I’m so glad I decided to listen to the “No More Taking Sides” broadcast. I think there is so much all of us can learn from these two incredible people.
After dealing with seeing your mother swallowing plastic to deliver a message and seeing her in prison frequently, Ali almost had a right to become bitter. After losing his brother, Ali said he contemplated killing Israelis to make himself feel better. That’s how the cycle of violence continues. Instead, he chose to think of others’ pain he might cause and he “saw the other side”. Those words were pretty powerful to me. He didn’t just deal with his pain; he used it.
Robi doesn’t sound bitter either as she talks about her son and the way he really was. She said it has to be a conscious decision to remain alive after losing a child. As a mother, I think losing a child would probably be the hardest thing one could ever imagine. Robi decided she could be more effective in Parent Circle than anywhere else in the world.
Robi and Ali are amazing people. We can all learn so much from them and how they have dealt with their pain and tried to stop the violence rather than contributing to it. They said the governments aren’t stopping the violence, but people can by having truthful dialogue with personal narrative. Their statements have a lot of wisdom behind them. Another one is that we shouldn’t use religion as an excuse. When Ali talked about David (Robi’s son) telling him “Take care of my mother”, I got chills. These people have really grown to love and care for each other and you can hear it in their voices.

Kudos to you! Its so much harder to hate when we know each other.

This On Being podcast is the most powerful and emotional one that I have heard so far in this semester. It is about two people who lost their loved ones in the war. But instead of turning their pain into more violence, they decided to understand the other side — Israeli and Palestinian — by sharing their pain and their humanity. Robi Damelin lost her son David, and Ali Abu Awwad lost his older brother Yousef.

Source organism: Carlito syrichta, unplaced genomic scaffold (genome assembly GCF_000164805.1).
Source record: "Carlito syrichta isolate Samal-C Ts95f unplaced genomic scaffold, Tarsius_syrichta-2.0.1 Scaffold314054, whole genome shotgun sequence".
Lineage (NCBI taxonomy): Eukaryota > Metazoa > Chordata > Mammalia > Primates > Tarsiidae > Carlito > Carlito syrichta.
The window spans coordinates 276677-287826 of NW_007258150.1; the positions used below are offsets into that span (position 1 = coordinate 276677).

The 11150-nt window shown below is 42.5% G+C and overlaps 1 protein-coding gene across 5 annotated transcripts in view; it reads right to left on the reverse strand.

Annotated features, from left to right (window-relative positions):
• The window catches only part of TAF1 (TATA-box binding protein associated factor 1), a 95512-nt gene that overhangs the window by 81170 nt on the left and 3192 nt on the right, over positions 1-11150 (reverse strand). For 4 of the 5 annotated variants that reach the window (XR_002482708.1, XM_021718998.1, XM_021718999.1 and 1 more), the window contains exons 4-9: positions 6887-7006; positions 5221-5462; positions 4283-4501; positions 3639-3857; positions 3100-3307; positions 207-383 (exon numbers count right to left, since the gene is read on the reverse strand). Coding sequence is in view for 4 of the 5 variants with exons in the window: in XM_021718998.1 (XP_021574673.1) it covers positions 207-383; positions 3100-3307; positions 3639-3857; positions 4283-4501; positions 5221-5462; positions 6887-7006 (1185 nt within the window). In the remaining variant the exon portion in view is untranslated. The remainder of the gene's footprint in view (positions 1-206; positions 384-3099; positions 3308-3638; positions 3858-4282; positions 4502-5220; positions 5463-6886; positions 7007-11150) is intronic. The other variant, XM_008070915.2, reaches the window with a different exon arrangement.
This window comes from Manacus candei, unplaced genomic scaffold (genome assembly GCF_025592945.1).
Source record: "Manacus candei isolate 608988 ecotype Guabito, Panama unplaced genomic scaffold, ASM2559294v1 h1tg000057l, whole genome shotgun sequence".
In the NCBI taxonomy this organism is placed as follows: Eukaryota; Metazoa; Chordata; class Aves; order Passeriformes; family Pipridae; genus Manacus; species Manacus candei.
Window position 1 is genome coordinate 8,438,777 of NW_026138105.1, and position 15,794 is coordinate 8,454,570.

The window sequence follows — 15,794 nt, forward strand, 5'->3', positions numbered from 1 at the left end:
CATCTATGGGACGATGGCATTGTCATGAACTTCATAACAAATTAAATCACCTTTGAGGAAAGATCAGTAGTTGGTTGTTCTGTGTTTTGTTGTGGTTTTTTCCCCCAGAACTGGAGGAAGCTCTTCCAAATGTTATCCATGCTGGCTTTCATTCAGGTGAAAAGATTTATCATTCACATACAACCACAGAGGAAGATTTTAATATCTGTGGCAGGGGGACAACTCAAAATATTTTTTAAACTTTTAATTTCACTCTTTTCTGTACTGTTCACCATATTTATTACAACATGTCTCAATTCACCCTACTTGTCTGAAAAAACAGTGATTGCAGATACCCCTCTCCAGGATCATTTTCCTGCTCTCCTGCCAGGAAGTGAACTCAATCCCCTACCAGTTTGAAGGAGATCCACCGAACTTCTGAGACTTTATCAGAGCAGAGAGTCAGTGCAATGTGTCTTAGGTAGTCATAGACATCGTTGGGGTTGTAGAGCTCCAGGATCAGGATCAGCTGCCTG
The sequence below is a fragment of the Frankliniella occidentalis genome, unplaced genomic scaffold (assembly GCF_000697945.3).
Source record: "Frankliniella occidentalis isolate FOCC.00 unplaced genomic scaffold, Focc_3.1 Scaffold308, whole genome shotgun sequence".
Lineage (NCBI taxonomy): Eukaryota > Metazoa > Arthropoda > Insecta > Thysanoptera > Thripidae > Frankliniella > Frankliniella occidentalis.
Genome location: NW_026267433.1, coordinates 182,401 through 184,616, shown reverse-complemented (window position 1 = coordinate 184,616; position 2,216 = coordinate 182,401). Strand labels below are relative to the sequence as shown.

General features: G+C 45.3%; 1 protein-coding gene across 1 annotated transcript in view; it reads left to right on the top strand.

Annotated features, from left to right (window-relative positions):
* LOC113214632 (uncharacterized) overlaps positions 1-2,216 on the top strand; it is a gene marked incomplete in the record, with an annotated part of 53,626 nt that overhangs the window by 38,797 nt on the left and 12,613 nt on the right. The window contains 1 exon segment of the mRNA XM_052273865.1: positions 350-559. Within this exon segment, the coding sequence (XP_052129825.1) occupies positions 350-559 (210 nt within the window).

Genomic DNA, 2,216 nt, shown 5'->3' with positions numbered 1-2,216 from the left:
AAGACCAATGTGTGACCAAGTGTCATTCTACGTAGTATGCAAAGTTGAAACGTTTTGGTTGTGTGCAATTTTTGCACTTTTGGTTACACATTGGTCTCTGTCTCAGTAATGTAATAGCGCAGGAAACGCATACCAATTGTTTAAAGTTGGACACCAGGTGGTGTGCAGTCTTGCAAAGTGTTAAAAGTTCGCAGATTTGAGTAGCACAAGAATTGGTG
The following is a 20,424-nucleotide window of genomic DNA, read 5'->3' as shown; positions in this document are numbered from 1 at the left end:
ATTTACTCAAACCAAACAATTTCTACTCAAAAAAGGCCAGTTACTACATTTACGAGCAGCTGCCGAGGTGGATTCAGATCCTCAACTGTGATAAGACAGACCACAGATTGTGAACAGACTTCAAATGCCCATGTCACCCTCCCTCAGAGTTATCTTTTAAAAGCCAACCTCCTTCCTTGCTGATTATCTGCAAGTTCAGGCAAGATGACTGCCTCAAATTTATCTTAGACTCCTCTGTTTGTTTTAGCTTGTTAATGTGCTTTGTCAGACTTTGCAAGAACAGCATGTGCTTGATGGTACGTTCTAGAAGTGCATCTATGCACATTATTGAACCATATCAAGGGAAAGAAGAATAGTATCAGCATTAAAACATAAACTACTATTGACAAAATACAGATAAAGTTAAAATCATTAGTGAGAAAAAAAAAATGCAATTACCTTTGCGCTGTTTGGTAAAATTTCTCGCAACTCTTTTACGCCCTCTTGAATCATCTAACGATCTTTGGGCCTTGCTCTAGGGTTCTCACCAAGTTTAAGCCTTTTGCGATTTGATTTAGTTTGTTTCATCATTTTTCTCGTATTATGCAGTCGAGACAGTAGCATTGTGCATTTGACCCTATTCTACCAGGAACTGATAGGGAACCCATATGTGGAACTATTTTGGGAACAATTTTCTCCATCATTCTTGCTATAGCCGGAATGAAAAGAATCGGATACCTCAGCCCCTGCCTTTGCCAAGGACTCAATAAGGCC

To Ali Abu Awwad, his brother was like his best friend, his father, and his mother. Yousef was killed by an Israeli soldier who shot him in his head. He had nothing to do with the hostilities but was still killed. I can imagine how hard it was for Awwad to hear the news about his loving brother’s death. There’s one thing that was very touching to me, he said, “We — it's a very special life with Yusef. So at that moment, Yusef, for me, was another life, and I lost that.” A very great point was made by Awwad was that killing other Israelis doesn’t do anything good. It doesn’t ease the pain of losing his brother, and it certainly won’t bring Yousef back. Instead of becoming hateful and seeking vengeance, he decided to live better for his brother’s memory. He was introduced to a new idea of using this pain in a human way to protect people and lead both nations towards nonviolent.

The same thing happened to Robi Damelin. She lost her wonderful son and was very depressed about it. But when she saw the parents or the family members of her country’s enemy were also in great pain, she realized that she should use this pain to stop the violent and prevent more families from experiencing the same tragedy.

It was very touching to me to hear these stories and it was very inspiring to me that we can use our humanity in a way to stop wars and violence and bring peace to this world.

I think they're both remarkable, Ali more so because Palestinians are enduring far worse daily suffering in Palestine than Israelis living in Israel or Jews living abroad. My deep empathy/allegiance with the underdog is perhaps keeping me away from believing that Robi's suffering is equal to Ali's - yes, the humanity shared in all suffering and emotions is there, but the systematic degradation of human dignity that Palestinians suffer everyday, cannot be equal to living in Israel as a Jew. Surely, how can the Palestinians be expected to rise above this without the resources such as the world's Jewry enjoy?

Did you listen to this podcast before commenting? If so, you have missed the point of what they are saying.